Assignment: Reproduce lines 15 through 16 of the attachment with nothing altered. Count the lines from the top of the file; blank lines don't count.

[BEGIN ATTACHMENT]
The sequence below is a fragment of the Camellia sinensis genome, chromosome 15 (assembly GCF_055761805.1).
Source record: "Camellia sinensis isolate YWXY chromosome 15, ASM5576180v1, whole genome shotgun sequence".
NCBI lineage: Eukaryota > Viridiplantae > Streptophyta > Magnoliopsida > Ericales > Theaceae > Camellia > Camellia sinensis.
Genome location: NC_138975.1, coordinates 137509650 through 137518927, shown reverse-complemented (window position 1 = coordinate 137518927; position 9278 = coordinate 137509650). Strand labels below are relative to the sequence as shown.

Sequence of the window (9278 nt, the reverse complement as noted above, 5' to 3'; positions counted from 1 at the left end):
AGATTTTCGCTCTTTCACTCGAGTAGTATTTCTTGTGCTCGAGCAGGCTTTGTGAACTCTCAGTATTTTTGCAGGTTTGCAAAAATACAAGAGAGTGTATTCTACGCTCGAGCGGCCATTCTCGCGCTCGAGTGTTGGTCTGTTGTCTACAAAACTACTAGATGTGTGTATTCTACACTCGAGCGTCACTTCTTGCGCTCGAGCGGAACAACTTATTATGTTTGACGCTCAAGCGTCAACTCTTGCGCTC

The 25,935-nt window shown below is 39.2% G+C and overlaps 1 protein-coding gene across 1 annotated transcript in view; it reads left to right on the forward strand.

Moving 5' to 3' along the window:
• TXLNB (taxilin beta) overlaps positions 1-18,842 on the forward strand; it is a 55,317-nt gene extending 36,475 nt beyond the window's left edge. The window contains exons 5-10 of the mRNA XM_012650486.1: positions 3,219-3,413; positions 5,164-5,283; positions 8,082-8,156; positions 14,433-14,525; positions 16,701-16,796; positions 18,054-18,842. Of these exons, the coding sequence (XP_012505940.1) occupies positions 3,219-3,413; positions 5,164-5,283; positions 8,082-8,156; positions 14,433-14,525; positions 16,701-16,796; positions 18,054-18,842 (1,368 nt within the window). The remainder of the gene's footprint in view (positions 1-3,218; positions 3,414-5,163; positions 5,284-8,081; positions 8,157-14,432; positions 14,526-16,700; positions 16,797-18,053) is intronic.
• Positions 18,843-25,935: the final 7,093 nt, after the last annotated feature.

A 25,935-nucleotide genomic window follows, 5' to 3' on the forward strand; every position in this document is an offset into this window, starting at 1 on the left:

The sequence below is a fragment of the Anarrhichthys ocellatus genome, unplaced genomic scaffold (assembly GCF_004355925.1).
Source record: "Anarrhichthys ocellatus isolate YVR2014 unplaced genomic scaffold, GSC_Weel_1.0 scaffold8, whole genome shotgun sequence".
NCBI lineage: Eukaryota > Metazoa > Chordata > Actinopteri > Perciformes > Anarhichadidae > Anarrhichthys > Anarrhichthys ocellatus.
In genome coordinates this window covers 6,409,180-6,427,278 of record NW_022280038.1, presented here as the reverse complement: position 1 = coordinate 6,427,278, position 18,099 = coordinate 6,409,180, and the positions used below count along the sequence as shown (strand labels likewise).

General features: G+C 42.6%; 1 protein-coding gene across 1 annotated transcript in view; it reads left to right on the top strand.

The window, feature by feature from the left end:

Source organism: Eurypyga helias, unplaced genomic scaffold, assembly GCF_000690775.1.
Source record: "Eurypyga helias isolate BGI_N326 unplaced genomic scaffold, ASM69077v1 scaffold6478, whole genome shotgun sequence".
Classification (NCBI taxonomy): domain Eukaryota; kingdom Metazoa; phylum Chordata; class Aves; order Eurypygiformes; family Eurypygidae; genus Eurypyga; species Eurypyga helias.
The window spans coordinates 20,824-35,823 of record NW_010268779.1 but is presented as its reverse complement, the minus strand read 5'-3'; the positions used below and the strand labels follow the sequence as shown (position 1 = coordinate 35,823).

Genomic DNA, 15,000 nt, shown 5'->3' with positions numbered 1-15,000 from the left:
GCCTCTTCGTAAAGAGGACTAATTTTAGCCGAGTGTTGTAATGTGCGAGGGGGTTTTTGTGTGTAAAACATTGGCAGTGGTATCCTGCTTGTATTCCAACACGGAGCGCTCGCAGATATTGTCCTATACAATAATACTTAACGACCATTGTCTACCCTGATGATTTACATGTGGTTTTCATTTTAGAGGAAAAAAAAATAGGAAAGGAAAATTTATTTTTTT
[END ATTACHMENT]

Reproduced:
In genome coordinates this window covers 6,409,180-6,427,278 of record NW_022280038.1, presented here as the reverse complement: position 1 = coordinate 6,427,278, position 18,099 = coordinate 6,409,180, and the positions used below count along the sequence as shown (strand labels likewise).

General features: G+C 42.6%; 1 protein-coding gene across 1 annotated transcript in view; it reads left to right on the top strand.